Posted in Racing & Rallies on Nov 06, 2018
Whether you’re preparing for a private rally race, or you intend to enter one of the many professionally organised rallies held across the UK each year, the right preparation is vital. Both you and your car must be ready to take on the rigors of the road. For new teams, this can be quite challenging, but a few simple tips will go a long way toward easing your entry to this type of competition.
With many types of racing, there is wheel-to-wheel competition. You’ll be side by side with other cars as you take turns on the track and attempt to muscle past one another in straightaways. That’s not the case with rallies. Groups leave the start line in timed intervals. You’re only racing against yourself here. It’s about time, not head-to-head competition. Realise this early on and hold onto that as you power through the race.
Racers in all environments must pay attention to the driving surface, but it is even more important in rallying. You’ll be running on rough tarmac, or mixed surface, or just gravel. You’ll be driving on a surface that dozens of other cars have already torn up, and riding in ruts left by local vehicles over the years. You must learn to actively read the road’s surface and prepare for the traction (or lack thereof) that you’ll have.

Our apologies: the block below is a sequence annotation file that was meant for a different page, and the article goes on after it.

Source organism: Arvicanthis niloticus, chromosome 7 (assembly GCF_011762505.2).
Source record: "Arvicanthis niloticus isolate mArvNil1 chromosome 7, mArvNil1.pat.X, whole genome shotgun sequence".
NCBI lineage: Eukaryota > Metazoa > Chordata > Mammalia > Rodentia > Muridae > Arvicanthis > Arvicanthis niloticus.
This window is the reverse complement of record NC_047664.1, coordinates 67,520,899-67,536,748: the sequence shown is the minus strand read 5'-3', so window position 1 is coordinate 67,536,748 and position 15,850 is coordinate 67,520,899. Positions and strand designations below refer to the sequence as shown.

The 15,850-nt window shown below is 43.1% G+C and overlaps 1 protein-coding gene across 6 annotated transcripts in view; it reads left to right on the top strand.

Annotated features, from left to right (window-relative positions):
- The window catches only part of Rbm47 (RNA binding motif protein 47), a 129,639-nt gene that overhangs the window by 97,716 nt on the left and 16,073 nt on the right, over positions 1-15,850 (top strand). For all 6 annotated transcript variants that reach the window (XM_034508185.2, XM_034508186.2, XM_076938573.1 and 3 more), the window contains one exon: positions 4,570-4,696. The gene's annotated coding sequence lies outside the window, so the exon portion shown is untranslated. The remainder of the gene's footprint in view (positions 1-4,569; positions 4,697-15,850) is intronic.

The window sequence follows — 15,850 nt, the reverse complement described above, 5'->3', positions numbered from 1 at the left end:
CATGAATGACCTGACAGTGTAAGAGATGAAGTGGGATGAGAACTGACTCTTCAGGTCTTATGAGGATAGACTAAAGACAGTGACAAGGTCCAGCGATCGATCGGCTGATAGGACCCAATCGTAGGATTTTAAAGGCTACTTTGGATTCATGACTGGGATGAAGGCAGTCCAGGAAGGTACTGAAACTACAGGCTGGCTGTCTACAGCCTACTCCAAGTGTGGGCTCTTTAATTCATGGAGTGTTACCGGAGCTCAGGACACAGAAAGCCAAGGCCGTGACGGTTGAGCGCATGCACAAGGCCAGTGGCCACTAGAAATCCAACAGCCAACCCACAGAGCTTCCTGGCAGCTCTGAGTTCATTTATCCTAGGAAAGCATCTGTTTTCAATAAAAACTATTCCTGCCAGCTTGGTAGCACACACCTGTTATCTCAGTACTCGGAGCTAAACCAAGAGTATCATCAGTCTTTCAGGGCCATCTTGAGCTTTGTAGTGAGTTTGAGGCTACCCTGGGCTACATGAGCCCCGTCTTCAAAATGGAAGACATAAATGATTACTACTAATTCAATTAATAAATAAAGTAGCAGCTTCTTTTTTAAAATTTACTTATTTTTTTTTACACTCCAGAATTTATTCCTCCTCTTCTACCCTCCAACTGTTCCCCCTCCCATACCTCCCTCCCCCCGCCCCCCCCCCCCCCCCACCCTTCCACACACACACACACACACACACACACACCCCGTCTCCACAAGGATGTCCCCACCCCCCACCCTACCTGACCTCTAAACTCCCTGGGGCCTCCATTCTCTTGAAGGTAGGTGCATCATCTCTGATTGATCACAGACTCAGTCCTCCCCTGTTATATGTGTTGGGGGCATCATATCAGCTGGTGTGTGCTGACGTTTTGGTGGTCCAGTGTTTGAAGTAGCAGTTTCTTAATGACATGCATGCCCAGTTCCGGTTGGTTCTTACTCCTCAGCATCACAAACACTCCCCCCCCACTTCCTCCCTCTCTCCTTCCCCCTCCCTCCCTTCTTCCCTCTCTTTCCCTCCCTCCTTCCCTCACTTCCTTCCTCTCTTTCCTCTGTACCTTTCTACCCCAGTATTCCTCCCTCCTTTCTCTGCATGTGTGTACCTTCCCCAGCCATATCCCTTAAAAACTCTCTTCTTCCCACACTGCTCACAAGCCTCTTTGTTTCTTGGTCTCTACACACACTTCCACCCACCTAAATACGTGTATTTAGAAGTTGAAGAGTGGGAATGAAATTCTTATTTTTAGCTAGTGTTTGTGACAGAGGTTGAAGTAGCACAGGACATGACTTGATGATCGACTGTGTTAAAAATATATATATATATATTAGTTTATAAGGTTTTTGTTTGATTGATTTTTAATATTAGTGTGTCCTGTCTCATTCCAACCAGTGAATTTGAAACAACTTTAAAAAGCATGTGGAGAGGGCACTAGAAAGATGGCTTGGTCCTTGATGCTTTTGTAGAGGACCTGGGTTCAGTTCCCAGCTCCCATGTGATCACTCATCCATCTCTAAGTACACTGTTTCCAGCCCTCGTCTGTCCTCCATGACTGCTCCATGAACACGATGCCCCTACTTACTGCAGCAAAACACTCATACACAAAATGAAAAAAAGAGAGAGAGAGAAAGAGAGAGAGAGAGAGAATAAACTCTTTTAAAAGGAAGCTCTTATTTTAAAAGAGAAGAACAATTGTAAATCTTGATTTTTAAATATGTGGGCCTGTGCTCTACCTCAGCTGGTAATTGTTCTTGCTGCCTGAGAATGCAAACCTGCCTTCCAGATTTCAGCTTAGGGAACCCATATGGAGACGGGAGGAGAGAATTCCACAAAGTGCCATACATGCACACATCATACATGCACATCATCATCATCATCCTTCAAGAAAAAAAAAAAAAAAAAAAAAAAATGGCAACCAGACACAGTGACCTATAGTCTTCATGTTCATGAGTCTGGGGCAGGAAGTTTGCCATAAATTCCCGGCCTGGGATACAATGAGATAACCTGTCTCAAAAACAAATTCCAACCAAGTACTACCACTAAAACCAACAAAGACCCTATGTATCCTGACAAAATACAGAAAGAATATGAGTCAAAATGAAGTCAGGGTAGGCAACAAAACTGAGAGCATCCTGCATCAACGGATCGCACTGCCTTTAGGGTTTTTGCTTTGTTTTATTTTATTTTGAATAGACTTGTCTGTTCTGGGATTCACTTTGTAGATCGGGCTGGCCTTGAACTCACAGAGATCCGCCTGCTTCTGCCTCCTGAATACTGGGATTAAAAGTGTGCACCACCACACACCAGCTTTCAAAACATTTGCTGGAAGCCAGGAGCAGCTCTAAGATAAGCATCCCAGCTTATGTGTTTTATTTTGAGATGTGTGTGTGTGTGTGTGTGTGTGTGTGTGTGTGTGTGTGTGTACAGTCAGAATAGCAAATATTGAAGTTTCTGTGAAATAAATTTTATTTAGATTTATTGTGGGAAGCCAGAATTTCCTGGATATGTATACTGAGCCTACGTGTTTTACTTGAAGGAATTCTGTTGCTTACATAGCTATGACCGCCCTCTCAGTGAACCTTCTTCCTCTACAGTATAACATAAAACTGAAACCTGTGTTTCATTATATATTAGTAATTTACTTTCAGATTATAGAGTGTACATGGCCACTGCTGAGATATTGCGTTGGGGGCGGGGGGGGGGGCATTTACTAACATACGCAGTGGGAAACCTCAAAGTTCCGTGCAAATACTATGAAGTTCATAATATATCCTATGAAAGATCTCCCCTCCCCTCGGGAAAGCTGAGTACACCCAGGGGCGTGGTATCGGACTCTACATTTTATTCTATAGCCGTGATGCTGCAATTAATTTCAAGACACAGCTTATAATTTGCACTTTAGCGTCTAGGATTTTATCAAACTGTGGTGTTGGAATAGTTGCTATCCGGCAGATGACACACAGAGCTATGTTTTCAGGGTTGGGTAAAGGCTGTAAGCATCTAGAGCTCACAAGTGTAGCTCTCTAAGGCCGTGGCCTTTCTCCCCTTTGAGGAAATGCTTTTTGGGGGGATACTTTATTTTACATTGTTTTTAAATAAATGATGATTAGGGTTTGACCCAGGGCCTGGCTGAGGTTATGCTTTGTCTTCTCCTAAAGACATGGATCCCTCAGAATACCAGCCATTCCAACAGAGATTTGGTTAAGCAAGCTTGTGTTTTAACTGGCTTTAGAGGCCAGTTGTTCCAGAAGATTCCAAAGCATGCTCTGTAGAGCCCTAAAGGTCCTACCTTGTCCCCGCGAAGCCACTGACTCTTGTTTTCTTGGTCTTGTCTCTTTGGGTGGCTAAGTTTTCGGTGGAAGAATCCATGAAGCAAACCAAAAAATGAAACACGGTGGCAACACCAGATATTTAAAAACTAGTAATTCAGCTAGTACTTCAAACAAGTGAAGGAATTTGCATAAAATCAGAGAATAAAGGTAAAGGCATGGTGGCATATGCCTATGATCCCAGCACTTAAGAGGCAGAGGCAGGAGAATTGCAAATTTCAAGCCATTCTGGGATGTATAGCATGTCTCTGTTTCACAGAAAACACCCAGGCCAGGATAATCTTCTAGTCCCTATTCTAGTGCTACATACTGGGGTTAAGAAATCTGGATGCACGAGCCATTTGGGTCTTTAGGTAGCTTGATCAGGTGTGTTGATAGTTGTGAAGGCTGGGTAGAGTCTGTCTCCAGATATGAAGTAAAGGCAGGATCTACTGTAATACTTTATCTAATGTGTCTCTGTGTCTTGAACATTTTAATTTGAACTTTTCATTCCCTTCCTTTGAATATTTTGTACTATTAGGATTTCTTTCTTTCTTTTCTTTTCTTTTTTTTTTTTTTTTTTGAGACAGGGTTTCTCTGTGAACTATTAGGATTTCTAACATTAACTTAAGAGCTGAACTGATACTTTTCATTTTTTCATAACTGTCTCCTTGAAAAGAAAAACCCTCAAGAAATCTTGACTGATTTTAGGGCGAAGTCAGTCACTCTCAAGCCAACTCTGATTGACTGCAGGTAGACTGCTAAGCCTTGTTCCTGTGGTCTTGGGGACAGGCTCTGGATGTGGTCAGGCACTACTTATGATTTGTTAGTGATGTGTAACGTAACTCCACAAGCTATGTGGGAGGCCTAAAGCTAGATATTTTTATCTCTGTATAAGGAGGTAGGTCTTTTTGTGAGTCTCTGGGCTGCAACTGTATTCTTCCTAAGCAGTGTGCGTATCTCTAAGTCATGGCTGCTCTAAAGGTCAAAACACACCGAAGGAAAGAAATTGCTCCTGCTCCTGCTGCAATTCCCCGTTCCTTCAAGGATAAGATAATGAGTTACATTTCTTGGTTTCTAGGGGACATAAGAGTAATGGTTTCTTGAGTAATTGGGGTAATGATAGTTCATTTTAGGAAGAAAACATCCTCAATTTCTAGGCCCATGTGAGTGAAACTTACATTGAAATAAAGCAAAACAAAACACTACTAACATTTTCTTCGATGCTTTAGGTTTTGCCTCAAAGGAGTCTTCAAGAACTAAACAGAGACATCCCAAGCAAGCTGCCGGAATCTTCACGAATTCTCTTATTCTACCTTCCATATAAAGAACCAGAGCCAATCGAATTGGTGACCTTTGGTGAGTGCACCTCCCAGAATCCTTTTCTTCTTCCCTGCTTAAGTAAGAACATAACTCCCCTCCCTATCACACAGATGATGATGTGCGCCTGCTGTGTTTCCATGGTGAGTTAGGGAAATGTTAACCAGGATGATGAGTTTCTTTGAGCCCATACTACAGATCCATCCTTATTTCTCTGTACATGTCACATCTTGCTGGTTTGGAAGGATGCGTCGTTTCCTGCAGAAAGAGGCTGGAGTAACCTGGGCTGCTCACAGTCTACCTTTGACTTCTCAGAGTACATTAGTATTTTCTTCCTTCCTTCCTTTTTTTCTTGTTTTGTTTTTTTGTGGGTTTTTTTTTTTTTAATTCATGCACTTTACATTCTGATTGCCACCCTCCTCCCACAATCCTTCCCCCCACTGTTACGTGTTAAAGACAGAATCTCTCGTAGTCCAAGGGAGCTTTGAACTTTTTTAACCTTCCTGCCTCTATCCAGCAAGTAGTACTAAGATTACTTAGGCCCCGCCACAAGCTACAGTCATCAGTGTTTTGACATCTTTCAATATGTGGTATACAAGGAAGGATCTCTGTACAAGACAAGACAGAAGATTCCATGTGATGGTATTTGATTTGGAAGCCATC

Endurance. Driving skill. Navigational accuracy. These are all important elements in rallying but planning trumps everything else. Without good planning, even the most skilled team will lose. With good planning, even the greenest driver has a chance to succeed. Plan well, and plan well ahead. You need to plan your main course of action, and then have a contingency for every possibility.
Every rally team consists of two people – the driver and a navigator. Your success hinges on the ability for the two of you to work well together under pressure. As such, you need to build rapport early on. Get to know one another. Learn each other’s strengths and weaknesses, and how you both perform when the heat is on. You can choose just about anyone you want for your team, depending on the rally you are entering, but make sure that it is someone with whom you can work well, and whom you can tolerate for long periods of time.
It’s tempting to simply chow down on sugary snacks and energy drinks in an attempt to keep your energy levels up over the course of a race that might last for several days. However, realise that this will ultimately backfire. You need real food and rest in order to perform at your peak, and that’s where you need your performance to stay for the duration of the race. Take care of yourself and your navigator.
In the end, rallying can be incredibly fun and challenging, but it does require that you do some preparation first.